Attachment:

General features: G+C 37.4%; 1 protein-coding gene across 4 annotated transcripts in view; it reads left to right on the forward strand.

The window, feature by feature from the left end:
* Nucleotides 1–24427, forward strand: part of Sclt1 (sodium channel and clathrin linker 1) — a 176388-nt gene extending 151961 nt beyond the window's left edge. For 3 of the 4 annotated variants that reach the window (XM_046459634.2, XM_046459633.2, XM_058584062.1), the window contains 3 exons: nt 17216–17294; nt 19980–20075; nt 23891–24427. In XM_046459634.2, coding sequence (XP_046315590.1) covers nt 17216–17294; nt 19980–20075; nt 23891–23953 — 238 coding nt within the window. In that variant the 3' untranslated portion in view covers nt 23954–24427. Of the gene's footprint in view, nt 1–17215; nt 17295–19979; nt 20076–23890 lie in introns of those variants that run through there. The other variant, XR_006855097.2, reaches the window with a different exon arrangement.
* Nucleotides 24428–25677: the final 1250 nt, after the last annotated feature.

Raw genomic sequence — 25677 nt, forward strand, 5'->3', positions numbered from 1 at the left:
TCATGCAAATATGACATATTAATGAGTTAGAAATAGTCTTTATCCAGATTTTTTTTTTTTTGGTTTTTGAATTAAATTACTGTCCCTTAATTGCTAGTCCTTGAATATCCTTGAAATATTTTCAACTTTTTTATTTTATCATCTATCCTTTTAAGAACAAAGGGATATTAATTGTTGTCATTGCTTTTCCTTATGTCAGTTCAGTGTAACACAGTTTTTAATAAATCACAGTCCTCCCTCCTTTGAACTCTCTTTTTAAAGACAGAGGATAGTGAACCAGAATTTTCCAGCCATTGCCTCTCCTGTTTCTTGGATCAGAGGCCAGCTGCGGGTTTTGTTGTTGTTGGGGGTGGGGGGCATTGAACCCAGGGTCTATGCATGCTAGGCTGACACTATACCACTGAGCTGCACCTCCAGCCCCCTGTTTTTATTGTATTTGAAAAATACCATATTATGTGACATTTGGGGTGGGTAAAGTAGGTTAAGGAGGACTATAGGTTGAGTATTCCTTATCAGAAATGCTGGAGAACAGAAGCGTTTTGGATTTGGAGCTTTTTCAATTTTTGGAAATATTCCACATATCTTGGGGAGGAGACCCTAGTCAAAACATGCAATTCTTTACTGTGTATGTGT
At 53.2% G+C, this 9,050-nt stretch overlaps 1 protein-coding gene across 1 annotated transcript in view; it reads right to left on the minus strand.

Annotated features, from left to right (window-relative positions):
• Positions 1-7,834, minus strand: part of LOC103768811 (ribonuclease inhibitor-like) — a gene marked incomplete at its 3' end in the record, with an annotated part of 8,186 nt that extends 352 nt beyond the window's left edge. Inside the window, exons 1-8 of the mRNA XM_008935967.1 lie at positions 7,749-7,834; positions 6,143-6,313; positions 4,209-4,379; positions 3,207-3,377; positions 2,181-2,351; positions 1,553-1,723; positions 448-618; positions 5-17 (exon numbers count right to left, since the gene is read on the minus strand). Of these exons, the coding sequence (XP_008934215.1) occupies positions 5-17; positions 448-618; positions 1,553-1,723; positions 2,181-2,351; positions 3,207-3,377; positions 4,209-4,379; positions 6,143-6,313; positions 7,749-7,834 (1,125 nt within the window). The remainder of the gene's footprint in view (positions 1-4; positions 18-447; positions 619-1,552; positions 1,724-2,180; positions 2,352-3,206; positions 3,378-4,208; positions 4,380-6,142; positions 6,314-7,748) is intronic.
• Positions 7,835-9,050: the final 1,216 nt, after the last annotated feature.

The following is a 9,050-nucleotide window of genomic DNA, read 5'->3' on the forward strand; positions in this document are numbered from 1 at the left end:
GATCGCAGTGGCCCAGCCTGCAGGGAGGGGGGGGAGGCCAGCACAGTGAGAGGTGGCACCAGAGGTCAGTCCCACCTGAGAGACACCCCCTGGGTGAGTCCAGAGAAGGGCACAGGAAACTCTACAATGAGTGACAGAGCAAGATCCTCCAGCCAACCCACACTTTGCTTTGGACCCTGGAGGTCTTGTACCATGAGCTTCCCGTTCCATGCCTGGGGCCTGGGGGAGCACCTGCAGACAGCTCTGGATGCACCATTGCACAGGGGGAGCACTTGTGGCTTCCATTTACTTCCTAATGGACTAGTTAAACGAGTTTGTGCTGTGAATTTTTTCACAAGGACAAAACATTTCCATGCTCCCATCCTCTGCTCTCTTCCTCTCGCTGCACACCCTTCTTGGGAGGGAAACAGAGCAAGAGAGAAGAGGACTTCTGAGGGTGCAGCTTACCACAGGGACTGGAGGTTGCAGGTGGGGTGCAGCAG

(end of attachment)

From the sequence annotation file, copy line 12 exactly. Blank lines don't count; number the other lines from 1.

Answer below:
GATCGCAGTGGCCCAGCCTGCAGGGAGGGGGGGGAGGCCAGCACAGTGAGAGGTGGCACCAGAGGTCAGTCCCACCTGAGAGACACCCCCTGGGTGAGTCCAGAGAAGGGCACAGGAAACTCTACAATGAGTGACAGAGCAAGATCCTCCAGCCAACCCACACTTTGCTTTGGACCCTGGAGGTCTTGTACCATGAGCTTCCCGTTCCATGCCTGGGGCCTGGGGGAGCACCTGCAGACAGCTCTGGATGCACCATTGCACAGGGGGAGCACTTGTGGCTTCCATTTACTTCCTAATGGACTAGTTAAACGAGTTTGTGCTGTGAATTTTTTCACAAGGACAAAACATTTCCATGCTCCCATCCTCTGCTCTCTTCCTCTCGCTGCACACCCTTCTTGGGAGGGAAACAGAGCAAGAGAGAAGAGGACTTCTGAGGGTGCAGCTTACCACAGGGACTGGAGGTTGCAGGTGGGGTGCAGCAG